These levels of coverage suggest that the management of the scheme in these states still has a long way to go towards achieving universal health coverage as none of the states has covered up to 10 per cent of the population. These figures, obviously, are abysmally low, though Lagos is better off other states. Similarly, it is only in Lagos State that the informal sector, which constitute 90 per cent of the workforce make up to 50 per cent of the total enrollees, other states have less than five per cent enrollment from the private sector.
Meanwhile the underlying reason for the poor enrollment rate seems to be universal across the states. The General Manager of the Lagos State Health Scheme (LSHC), Dr. Emmanuella Zamba said it was difficult to get the buy-in of people into the health scheme generally because of the poor attitude of people to insurance.
She described the health scheme as a work in progress, which could have some shortfalls due to low feedback from beneficiaries.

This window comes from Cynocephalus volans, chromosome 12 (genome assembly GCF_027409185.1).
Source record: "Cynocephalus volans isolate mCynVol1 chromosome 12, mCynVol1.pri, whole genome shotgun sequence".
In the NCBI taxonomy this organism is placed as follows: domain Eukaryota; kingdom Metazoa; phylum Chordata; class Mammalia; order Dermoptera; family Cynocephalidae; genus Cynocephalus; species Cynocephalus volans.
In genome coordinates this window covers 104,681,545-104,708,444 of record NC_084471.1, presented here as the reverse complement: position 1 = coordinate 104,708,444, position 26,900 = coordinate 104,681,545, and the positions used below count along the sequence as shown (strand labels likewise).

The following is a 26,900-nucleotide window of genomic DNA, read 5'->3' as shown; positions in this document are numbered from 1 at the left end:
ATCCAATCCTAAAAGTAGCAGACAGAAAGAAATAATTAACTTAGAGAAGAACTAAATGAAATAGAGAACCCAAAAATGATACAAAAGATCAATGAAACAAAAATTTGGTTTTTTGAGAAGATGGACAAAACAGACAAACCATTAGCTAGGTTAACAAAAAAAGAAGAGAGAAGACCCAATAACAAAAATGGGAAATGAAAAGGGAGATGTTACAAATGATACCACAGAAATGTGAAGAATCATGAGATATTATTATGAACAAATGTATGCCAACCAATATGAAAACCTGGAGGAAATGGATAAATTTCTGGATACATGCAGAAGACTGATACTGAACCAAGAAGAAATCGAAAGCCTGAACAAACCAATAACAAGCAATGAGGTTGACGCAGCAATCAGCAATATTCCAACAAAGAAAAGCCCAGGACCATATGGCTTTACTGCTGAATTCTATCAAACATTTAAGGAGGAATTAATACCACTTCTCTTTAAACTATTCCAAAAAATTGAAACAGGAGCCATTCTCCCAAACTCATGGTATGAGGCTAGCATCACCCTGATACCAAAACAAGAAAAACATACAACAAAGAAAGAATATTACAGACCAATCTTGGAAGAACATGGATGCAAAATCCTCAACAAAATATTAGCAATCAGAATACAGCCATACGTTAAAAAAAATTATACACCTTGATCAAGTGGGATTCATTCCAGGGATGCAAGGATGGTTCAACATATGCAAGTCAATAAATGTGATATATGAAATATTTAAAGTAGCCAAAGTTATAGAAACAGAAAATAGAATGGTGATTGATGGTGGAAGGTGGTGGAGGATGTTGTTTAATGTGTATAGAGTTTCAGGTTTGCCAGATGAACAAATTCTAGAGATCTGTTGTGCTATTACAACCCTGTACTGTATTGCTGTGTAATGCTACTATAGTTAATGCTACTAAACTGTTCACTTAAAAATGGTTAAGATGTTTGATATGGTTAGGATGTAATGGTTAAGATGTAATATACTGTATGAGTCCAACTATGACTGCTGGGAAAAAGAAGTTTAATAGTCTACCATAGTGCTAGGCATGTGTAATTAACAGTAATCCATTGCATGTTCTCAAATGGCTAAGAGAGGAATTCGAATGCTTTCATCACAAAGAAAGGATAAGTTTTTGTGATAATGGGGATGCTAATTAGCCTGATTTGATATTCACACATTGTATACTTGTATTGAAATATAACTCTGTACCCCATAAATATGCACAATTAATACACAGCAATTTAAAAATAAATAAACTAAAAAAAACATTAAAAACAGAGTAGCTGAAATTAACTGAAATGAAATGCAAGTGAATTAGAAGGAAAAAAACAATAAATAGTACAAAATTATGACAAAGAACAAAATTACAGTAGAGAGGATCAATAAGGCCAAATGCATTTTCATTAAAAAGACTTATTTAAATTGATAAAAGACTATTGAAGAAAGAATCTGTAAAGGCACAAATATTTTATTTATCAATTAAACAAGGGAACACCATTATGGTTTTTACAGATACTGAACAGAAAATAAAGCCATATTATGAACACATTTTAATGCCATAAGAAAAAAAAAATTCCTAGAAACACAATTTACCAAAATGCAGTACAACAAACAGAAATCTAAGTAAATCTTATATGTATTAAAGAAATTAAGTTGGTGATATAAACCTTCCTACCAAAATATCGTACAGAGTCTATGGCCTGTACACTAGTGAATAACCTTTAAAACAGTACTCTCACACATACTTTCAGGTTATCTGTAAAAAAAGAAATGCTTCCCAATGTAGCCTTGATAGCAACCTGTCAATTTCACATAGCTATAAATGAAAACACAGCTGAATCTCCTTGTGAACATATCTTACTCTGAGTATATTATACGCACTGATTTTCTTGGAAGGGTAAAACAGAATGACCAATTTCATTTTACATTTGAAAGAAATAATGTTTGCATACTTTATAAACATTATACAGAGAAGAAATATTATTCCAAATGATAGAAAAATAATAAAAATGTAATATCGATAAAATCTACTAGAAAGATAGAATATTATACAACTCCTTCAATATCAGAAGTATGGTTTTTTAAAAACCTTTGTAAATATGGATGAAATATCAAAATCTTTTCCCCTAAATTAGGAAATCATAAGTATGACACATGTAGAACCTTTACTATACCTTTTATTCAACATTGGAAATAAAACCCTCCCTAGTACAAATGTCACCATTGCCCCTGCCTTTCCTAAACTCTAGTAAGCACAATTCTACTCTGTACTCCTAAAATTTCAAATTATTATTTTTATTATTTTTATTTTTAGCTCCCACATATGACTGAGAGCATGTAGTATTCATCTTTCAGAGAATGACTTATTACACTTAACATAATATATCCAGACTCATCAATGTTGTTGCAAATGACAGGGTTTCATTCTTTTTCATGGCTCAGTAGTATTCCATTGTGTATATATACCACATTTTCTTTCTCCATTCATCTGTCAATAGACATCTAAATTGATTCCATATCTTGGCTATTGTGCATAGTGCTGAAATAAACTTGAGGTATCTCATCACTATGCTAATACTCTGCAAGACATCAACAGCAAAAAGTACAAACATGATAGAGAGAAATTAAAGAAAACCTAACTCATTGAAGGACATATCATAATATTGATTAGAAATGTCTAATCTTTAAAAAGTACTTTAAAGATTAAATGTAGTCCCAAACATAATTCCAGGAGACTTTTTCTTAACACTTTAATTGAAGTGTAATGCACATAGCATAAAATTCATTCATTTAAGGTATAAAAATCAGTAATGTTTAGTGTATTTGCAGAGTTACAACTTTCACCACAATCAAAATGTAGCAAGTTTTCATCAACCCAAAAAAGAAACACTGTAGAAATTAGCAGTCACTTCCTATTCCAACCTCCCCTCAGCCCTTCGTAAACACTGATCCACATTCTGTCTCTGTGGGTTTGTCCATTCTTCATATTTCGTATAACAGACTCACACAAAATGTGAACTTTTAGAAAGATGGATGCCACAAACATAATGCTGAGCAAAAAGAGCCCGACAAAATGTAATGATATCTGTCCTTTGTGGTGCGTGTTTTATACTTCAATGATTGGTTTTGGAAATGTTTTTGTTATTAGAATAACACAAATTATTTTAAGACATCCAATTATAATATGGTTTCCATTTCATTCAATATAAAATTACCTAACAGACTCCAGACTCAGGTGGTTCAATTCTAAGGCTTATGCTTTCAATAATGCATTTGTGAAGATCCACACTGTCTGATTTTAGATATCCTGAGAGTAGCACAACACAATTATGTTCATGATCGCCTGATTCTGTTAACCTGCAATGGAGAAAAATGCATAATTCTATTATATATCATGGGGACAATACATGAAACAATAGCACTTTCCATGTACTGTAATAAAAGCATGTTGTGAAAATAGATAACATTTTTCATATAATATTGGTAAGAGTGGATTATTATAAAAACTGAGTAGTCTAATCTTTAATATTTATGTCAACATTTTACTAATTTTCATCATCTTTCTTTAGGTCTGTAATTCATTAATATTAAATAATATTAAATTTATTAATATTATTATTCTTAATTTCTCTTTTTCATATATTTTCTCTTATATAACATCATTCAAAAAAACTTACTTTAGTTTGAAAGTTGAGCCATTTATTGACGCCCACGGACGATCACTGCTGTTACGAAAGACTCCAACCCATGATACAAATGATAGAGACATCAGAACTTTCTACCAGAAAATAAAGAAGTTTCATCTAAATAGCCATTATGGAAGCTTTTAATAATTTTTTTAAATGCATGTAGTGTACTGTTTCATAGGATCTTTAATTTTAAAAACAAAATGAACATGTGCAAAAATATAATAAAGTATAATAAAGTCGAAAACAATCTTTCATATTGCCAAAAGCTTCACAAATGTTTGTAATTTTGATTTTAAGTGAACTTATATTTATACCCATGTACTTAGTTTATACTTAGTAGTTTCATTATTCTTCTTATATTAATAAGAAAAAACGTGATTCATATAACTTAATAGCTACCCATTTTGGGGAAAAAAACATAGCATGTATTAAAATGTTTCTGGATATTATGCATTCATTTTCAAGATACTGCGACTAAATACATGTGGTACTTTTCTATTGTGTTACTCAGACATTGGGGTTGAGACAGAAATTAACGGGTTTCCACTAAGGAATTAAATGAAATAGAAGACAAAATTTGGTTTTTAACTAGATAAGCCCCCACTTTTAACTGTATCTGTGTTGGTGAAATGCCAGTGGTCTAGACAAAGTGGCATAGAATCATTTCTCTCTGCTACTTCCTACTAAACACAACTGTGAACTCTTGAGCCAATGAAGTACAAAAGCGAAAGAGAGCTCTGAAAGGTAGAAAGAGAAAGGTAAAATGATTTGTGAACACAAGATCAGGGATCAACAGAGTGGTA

Similarly, the Director-General of the Edo Health Insurance Commission, Dr. Rock Amegor blamed cultural and traditional background of typical African settings for the low turn-in. According to him, it has been a little bit difficult to drive subscribers into the scheme from the informal sector.
“The turn-in from the formal sector has been more encouraging and the reason is not far-fetched; they are within our ecosystem. Reaching out to them is quite easy because of our electronic medical records and all that. They have visibility.
“If I needed to talk to someone in the Ministry of Transport, or Commerce, it would be a click away from our office. So those are the low hanging fruits that we have been able to get 95 per cent from that sector.
“From the informal sector, it’s been a little bit tough and one of the reasons is our cultural background and our traditional background. It is like telling our people that a 60 year-old man should go and write his will, he is going to tell you so you are planning for me to die.